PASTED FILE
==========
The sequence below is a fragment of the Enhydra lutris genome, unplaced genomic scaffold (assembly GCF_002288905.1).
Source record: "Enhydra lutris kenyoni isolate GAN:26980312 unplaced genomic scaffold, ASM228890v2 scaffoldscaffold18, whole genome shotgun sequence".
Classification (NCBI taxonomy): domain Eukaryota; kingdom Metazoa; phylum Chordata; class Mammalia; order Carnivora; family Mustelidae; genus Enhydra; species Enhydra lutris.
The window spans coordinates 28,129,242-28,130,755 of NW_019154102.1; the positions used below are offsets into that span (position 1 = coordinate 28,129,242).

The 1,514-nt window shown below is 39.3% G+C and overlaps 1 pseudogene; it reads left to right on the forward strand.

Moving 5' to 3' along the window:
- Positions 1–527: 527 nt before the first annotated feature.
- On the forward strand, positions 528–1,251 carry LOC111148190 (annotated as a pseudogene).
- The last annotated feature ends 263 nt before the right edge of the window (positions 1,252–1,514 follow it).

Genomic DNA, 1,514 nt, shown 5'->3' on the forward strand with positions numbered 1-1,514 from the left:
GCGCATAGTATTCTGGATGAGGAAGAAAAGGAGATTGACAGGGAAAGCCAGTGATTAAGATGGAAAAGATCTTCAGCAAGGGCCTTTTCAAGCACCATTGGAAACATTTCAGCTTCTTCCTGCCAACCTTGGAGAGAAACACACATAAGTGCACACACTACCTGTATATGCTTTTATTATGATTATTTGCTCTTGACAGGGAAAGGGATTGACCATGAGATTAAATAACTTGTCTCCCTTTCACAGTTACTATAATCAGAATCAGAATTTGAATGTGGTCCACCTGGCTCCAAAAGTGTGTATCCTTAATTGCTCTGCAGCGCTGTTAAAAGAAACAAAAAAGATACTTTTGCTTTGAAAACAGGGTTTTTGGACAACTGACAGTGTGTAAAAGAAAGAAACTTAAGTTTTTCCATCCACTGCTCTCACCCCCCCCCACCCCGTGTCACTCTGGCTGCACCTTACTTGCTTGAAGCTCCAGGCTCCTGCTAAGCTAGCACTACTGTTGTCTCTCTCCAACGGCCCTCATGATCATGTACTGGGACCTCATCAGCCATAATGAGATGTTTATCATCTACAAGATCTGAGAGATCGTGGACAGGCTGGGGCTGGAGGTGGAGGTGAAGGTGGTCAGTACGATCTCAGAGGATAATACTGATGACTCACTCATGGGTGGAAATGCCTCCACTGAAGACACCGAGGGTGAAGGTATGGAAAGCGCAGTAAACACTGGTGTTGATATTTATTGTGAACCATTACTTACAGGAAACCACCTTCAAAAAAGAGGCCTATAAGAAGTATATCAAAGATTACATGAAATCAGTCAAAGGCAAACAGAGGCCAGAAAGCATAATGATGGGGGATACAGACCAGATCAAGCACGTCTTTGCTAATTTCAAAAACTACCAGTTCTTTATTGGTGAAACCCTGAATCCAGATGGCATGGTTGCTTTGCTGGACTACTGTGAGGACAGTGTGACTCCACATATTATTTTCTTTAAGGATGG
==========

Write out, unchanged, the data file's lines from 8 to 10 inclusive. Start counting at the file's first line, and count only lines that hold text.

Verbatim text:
- On the forward strand, positions 528–1,251 carry LOC111148190 (annotated as a pseudogene).
- The last annotated feature ends 263 nt before the right edge of the window (positions 1,252–1,514 follow it).

Genomic DNA, 1,514 nt, shown 5'->3' on the forward strand with positions numbered 1-1,514 from the left: